As the Department of Urban and Regional Planning at İstanbul Technical University, our call is for the planning of all rural and urban settlements as well as new settlement areas in the earthquake-affected region of Kahramanmaraş and Gaziantep, in accordance with principles of social and spatial justice, environmental and economic sustainability, and fair governance. We share with the public and relevant authorities that in order to avoid environmental risks and new disasters in the region, a participatory and transparent process should be established, in which citizens, civil society organizations, and relevant administrations are involved, and in which different disciplines participate according to their competencies and professional ethics, while scientific methods are applied.

Whether the AKP government will respond to such calls positively remains to be seen. The problem is that because of the approaching 14 May 2023 Presidential and Parliamentary General Elections, the country is practically on hold.

Estimates of the total cost of the February 2023 Kahramanmaraş earthquakes to the Turkish economy vary from $80 billion to $130 billion, which amounts to 8.8% to 14.3% of the 2022 Gross Domestic Product (GDP) of $905.5 billion, according to the Turkish Statistical Institute. The estimated total economic loss of the August 1999 Marmara earthquake ranged from $23 billion to $30 billion, which was 7.8% to 11.7% of the 1999 GDP of $256.4 billion, again according to the Turkish Statistical Institute. Therefore, the economic loss from these two earthquakes is comparable, although the death toll in the February 2023 earthquakes was about three times larger than that of the August 1999 earthquake. Both earthquakes rank high in terms of casualties and material damage to property among the global earthquake disasters since World War II.

One difference is that while the Marmara region is the industrial heartland of Turkey, producing more than 40% of the Turkish GDP, the current earthquake region, consisting of Kahramanmaraş and the remaining ten affected cities, is not. Its contribution to the Turkish GDP is only about 9% to 12% of the GDP, depending on what source you look at. So the impact of the 2023 earthquake on economic activity may be less severe than that of the 1999 earthquake. While the 1999 earthquake played a significant role in the 2000-02 Turkish banking and currency crises, it is difficult to predict what role the 2032 earthquake will play in the Turkish economy.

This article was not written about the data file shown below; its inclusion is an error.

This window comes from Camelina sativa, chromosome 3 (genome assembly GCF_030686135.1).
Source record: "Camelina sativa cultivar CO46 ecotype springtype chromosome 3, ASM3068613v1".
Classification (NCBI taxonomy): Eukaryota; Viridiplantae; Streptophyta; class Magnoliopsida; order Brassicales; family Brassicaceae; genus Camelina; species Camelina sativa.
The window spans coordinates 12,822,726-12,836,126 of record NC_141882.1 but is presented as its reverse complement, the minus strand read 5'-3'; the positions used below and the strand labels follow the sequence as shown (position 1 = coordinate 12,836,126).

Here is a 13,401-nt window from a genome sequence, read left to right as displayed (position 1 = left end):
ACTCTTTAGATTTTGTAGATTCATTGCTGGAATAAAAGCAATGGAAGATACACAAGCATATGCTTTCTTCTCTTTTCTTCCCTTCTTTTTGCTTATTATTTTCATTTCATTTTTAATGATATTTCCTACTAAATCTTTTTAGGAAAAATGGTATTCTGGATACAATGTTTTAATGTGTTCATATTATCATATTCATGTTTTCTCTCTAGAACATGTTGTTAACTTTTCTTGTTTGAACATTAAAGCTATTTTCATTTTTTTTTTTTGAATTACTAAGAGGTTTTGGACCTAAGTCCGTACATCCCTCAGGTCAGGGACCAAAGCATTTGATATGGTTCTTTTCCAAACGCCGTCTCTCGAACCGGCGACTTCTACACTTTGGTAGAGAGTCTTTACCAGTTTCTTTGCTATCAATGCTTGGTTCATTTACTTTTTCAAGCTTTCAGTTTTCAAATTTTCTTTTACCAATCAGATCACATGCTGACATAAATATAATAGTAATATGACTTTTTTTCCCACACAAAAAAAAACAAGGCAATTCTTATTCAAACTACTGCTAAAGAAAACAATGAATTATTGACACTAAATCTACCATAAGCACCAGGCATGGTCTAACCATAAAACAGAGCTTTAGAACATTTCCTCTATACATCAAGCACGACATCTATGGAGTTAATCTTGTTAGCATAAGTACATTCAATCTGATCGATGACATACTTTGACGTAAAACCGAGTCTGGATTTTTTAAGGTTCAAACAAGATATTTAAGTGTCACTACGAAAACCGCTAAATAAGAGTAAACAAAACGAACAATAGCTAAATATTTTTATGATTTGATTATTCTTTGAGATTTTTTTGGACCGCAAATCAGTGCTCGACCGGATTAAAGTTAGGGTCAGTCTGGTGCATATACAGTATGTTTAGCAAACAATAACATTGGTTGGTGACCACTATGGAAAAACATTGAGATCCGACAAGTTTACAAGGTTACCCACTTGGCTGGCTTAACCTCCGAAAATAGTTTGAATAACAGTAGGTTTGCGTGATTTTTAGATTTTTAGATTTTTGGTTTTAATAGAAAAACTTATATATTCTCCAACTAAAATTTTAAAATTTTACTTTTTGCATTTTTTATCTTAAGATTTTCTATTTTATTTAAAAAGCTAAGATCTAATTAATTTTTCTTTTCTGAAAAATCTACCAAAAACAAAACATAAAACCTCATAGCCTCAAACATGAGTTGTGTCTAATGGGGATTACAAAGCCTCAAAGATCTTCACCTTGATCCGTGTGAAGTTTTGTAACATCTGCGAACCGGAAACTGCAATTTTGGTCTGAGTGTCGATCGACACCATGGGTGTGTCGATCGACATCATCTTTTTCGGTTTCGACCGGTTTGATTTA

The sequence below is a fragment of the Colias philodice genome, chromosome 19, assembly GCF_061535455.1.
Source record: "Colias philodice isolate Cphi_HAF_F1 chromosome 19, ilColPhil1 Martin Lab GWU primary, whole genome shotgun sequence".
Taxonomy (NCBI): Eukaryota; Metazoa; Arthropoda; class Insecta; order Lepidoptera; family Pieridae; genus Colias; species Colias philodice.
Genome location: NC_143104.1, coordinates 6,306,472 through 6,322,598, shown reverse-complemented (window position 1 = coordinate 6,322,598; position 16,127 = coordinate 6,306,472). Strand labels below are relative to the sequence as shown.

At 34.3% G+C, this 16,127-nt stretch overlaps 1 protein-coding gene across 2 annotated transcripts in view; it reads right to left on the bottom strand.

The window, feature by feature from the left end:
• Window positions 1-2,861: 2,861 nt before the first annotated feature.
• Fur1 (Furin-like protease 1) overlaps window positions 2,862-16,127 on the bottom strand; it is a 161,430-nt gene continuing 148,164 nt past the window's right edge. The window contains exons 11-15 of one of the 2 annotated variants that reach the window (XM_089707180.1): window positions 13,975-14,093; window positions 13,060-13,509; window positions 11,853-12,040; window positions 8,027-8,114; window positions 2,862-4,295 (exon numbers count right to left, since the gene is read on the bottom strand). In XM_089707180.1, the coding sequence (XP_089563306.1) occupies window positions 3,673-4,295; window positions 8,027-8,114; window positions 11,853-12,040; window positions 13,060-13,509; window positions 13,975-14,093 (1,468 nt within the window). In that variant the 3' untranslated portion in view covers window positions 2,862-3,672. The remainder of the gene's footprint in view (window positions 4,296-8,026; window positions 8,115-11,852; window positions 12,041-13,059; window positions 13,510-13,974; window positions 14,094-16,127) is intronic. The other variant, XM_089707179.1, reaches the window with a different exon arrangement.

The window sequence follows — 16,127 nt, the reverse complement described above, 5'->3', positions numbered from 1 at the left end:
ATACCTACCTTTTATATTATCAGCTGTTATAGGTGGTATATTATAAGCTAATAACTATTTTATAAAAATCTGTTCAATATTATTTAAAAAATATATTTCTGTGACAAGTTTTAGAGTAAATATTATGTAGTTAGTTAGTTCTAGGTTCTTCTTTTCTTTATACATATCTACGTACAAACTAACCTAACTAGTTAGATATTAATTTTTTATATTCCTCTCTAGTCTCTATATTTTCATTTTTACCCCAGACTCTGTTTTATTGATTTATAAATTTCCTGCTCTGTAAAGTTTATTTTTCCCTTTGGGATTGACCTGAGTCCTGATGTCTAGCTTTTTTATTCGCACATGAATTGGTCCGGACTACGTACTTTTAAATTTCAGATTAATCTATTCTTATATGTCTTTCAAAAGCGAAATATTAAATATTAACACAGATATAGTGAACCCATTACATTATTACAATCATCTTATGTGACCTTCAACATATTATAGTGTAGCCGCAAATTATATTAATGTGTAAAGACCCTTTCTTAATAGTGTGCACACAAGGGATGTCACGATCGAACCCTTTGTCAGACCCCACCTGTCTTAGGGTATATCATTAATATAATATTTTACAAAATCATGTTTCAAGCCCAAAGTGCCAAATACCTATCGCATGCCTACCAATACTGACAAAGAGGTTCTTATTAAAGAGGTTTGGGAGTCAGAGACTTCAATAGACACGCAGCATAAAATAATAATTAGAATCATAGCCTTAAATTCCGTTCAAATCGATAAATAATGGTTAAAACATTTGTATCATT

Turkey has recently experienced two major currency crises, in August 2018 and December 2021, and their aftershocks continue. Therefore, the performance of the Turkish economy, particularly amid a high inflation environment and the upcoming 14 May 2023 Presidential and Parliamentary General Elections, does not look promising. If this election brings the 20-year reign of the AKP to an end, it is difficult to predict whether the outcome will be economic recovery or another economic slump. If it does not, another currency crisis, possibly accompanied by a balance of payments crisis, appears likely, and the near future seems bleak.

When we look at the practices and the current state of the AKP government that has lasted for more than 20 years, the danger and alternative ahead of the country are obvious: Either a political Islamist open fascism or the struggle for the salvation of the country, its people, their common future and a new establishment. To avoid the former; to establish democratic and popular sovereignty; to create opportunities for the introduction of for people, social, and public planning-development policies, a new political will is necessary to initiate a new struggle process. We hope that the Presidential and Parliamentary General Elections on 14 May 2023 will yield results in this direction for which we are working towards.